New contact lenses aim to help eyes that stick to screens – Quartz

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For a growing number of millennials, regular visits to an optometrist may yield a surprising piece of advice: wear reading glasses.
And it’s not just because millennials are approaching middle age, with the oldest in their 40s.It could also be the result of spending most of their lives looking at screens — especially after 18 months of the pandemic with nothing to do.

contact lenses

Transition Contact Lenses
“We’ve definitely seen changes in patients’ eyes,” said Kurt Moody, director of professional education for Johnson & Johnson Vision North America.”We spend too much time on digital devices – tablets, computers, mobile phones – which negatively affects the eyes.”
Fortunately, eye care companies are launching a new line of products designed for a generation of contact lens wearers who don’t want to give up on them as they approach middle age.
Of course, screen usage isn’t new.But for most people, screen time has increased during the pandemic.”More and more people are taking up optometry and complaining about screen discomfort,” said Michele Andrews, vice president of professional and government affairs for the Americas at CooperVision.
There are several different reasons for this discomfort.One is that their eyes are too dry.Staring at a screen can cause people to blink less often or half-blink so they don’t miss anything, which is bad for the eyes.Stephanie Marioneaux, a clinical spokeswoman for the American Academy of Ophthalmology, said that if oil is not released during blinking, the tears that keep the eyes moist can become unstable and evaporate, leading to what is often mistaken for eye fatigue. Various discomforts.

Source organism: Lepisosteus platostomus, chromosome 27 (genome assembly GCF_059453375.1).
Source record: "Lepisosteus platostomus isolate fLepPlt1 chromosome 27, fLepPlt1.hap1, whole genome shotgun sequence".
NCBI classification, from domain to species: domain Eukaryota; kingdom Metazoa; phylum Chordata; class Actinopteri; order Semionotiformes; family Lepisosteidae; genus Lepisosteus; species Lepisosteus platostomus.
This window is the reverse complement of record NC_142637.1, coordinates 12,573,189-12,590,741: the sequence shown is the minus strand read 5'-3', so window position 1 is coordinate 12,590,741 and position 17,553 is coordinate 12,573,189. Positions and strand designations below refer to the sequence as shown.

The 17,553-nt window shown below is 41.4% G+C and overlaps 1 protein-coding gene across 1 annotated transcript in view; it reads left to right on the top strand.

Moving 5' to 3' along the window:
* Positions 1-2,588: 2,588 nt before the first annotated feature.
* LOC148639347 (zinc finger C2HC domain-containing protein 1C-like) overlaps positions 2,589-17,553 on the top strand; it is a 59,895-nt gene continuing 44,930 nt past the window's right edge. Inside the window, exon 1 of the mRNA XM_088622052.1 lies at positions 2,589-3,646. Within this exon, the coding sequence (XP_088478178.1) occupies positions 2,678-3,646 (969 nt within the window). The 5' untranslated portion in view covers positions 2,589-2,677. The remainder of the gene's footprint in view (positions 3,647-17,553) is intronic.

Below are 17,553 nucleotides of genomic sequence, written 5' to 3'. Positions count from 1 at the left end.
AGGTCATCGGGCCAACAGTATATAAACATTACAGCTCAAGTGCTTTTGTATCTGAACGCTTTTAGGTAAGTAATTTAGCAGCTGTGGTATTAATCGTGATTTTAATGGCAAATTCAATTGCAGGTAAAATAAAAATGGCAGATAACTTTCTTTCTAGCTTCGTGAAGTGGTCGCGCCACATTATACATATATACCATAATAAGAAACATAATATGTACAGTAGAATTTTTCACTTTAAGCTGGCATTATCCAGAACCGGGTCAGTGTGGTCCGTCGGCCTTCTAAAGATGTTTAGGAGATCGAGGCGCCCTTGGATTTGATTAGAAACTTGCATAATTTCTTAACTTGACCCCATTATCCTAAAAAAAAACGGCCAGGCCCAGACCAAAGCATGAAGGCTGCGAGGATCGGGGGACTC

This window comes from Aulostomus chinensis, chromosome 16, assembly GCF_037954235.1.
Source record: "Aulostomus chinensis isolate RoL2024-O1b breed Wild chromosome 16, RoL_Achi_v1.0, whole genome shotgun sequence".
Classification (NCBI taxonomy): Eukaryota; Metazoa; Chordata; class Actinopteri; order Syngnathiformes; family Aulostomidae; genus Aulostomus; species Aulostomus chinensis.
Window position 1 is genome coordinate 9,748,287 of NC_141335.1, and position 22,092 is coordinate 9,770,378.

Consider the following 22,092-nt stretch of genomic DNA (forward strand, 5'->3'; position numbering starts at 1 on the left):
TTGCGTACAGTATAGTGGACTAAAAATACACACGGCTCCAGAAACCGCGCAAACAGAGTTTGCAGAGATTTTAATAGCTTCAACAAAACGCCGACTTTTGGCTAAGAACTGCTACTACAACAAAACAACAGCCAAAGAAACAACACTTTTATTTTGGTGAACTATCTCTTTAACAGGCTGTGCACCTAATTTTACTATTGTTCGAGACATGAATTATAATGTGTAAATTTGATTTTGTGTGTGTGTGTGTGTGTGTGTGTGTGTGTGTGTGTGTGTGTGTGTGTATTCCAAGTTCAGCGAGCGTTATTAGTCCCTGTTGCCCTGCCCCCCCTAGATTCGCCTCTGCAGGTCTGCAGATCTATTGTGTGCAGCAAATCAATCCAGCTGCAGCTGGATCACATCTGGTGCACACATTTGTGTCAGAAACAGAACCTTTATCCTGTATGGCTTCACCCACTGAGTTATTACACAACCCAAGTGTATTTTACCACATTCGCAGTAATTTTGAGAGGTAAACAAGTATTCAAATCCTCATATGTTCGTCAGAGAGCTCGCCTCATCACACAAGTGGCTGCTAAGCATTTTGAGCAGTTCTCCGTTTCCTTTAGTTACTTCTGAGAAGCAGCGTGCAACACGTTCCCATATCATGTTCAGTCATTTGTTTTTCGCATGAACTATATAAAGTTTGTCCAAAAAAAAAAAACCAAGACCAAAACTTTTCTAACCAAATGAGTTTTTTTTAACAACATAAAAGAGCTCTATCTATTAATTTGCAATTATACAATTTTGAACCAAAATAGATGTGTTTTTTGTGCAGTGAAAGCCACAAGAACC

Another reason could be eye focus problems.”As people get into their early 40s — which happens to everyone — the lens in the eye becomes less flexible…it doesn’t change shape as quickly as you can when you’re in your 20s,” Andrews said.This can make it harder for our eyes to make the same adjustments as easily as they used to, a condition called presbyopia.Presbyopia can occur earlier than age 40 (called premature presbyopia) due to some other medical condition or medication, but some studies have shown that spending a lot of time close to work, including staring at a computer, can play a role.
In children, excessive screen time is associated with progressive myopia.Myopia is a condition where the eyeball grows differently from the space allotted to it, which can make things in the distance appear blurry.The condition progresses over time; if so-called high myopia develops, patients are at a higher risk for vision-threatening eye conditions such as retinal detachment, glaucoma or cataracts.Myopia is becoming more common – research suggests it could affect half of the world’s population by 2050.

Transition Contact Lenses

Transition Contact Lenses
For almost all of these problems, simple precautions can make a big difference.For dry eye, remembering to blink often helps.”Now because people spend their entire lives in front of a screen, everyone is very good at suppressing the blink response,” Marioneaux said.To help avoid nearsightedness, keep the material at least 14 inches apart—“at a 90-degree angle to the elbow and hand, keep that distance,” Marioneaux adds—and take breaks from the screen every 20 minutes, Stare 20 feet away.Encourage children to spend at least two hours a day outdoors (research shows it can help slow the progression of myopia), limit screen time, and consult their eye doctor for other treatment options.

Post time: Apr-09-2022